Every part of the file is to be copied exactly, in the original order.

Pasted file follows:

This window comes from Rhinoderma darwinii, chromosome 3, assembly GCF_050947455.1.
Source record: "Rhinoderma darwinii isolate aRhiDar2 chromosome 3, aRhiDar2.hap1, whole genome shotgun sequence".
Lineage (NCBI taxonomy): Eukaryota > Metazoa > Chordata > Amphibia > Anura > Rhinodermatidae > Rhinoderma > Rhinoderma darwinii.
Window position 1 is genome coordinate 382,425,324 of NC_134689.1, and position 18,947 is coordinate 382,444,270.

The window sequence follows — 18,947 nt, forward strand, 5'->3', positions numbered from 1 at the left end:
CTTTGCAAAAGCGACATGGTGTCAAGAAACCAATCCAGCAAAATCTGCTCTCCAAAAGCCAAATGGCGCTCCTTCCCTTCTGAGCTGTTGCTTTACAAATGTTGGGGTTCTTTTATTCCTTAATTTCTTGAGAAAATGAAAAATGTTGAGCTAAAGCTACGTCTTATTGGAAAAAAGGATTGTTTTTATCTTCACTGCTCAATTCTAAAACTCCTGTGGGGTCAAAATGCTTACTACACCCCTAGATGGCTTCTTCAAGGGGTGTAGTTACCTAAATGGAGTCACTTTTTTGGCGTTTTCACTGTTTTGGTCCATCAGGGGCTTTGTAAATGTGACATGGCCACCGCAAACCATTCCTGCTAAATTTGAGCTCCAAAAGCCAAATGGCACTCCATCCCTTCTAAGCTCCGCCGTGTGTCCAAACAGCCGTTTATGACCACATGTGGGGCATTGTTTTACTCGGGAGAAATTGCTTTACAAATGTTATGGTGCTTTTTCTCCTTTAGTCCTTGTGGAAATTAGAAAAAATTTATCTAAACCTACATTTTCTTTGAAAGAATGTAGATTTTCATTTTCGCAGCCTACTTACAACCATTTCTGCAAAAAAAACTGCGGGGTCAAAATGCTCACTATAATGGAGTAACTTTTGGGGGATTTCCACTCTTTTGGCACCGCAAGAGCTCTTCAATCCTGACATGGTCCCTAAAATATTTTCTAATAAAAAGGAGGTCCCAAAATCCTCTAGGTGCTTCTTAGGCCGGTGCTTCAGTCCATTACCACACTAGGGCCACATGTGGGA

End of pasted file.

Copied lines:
This window comes from Rhinoderma darwinii, chromosome 3, assembly GCF_050947455.1.
Source record: "Rhinoderma darwinii isolate aRhiDar2 chromosome 3, aRhiDar2.hap1, whole genome shotgun sequence".
Lineage (NCBI taxonomy): Eukaryota > Metazoa > Chordata > Amphibia > Anura > Rhinodermatidae > Rhinoderma > Rhinoderma darwinii.
Window position 1 is genome coordinate 382,425,324 of NC_134689.1, and position 18,947 is coordinate 382,444,270.

The window sequence follows — 18,947 nt, forward strand, 5'->3', positions numbered from 1 at the left end:
CTTTGCAAAAGCGACATGGTGTCAAGAAACCAATCCAGCAAAATCTGCTCTCCAAAAGCCAAATGGCGCTCCTTCCCTTCTGAGCTGTTGCTTTACAAATGTTGGGGTTCTTTTATTCCTTAATTTCTTGAGAAAATGAAAAATGTTGAGCTAAAGCTACGTCTTATTGGAAAAAAGGATTGTTTTTATCTTCACTGCTCAATTCTAAAACTCCTGTGGGGTCAAAATGCTTACTACACCCCTAGATGGCTTCTTCAAGGGGTGTAGTTACCTAAATGGAGTCACTTTTTTGGCGTTTTCACTGTTTTGGTCCATCAGGGGCTTTGTAAATGTGACATGGCCACCGCAAACCATTCCTGCTAAATTTGAGCTCCAAAAGCCAAATGGCACTCCATCCCTTCTAAGCTCCGCCGTGTGTCCAAACAGCCGTTTATGACCACATGTGGGGCATTGTTTTACTCGGGAGAAATTGCTTTACAAATGTTATGGTGCTTTTTCTCCTTTAGTCCTTGTGGAAATTAGAAAAAATTTATCTAAACCTACATTTTCTTTGAAAGAATGTAGATTTTCATTTTCGCAGCCTACTTACAACCATTTCTGCAAAAAAAACTGCGGGGTCAAAATGCTCACTATAATGGAGTAACTTTTGGGGGATTTCCACTCTTTTGGCACCGCAAGAGCTCTTCAATCCTGACATGGTCCCTAAAATATTTTCTAATAAAAAGGAGGTCCCAAAATCCTCTAGGTGCTTCTTAGGCCGGTGCTTCAGTCCATTACCACACTAGGGCCACATGTGGGA